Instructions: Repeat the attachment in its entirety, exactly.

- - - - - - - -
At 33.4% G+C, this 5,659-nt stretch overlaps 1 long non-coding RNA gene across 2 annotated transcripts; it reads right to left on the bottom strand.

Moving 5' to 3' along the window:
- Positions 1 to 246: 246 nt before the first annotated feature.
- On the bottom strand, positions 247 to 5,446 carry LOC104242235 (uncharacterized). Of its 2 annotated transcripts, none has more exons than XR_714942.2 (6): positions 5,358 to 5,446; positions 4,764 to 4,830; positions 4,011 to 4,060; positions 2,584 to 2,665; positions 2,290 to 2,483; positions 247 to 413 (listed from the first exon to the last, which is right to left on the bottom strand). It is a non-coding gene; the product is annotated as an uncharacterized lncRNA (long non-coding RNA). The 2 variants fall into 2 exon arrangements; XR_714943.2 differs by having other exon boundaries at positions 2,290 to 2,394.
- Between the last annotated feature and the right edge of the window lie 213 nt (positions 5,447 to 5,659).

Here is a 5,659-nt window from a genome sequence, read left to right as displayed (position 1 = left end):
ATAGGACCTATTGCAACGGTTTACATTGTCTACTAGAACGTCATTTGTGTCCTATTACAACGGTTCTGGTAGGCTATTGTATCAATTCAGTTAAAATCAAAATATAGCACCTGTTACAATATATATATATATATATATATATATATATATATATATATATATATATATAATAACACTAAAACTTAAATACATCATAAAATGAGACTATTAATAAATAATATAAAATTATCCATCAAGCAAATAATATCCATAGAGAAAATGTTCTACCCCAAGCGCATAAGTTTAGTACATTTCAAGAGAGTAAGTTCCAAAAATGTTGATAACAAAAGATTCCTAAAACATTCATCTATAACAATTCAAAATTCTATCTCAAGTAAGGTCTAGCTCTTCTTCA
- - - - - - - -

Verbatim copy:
At 33.4% G+C, this 5,659-nt stretch overlaps 1 long non-coding RNA gene across 2 annotated transcripts; it reads right to left on the bottom strand.

Moving 5' to 3' along the window:
- Positions 1 to 246: 246 nt before the first annotated feature.
- On the bottom strand, positions 247 to 5,446 carry LOC104242235 (uncharacterized). Of its 2 annotated transcripts, none has more exons than XR_714942.2 (6): positions 5,358 to 5,446; positions 4,764 to 4,830; positions 4,011 to 4,060; positions 2,584 to 2,665; positions 2,290 to 2,483; positions 247 to 413 (listed from the first exon to the last, which is right to left on the bottom strand). It is a non-coding gene; the product is annotated as an uncharacterized lncRNA (long non-coding RNA). The 2 variants fall into 2 exon arrangements; XR_714943.2 differs by having other exon boundaries at positions 2,290 to 2,394.
- Between the last annotated feature and the right edge of the window lie 213 nt (positions 5,447 to 5,659).

Here is a 5,659-nt window from a genome sequence, read left to right as displayed (position 1 = left end):
ATAGGACCTATTGCAACGGTTTACATTGTCTACTAGAACGTCATTTGTGTCCTATTACAACGGTTCTGGTAGGCTATTGTATCAATTCAGTTAAAATCAAAATATAGCACCTGTTACAATATATATATATATATATATATATATATATATATATATATATATATATATAATAACACTAAAACTTAAATACATCATAAAATGAGACTATTAATAAATAATATAAAATTATCCATCAAGCAAATAATATCCATAGAGAAAATGTTCTACCCCAAGCGCATAAGTTTAGTACATTTCAAGAGAGTAAGTTCCAAAAATGTTGATAACAAAAGATTCCTAAAACATTCATCTATAACAATTCAAAATTCTATCTCAAGTAAGGTCTAGCTCTTCTTCA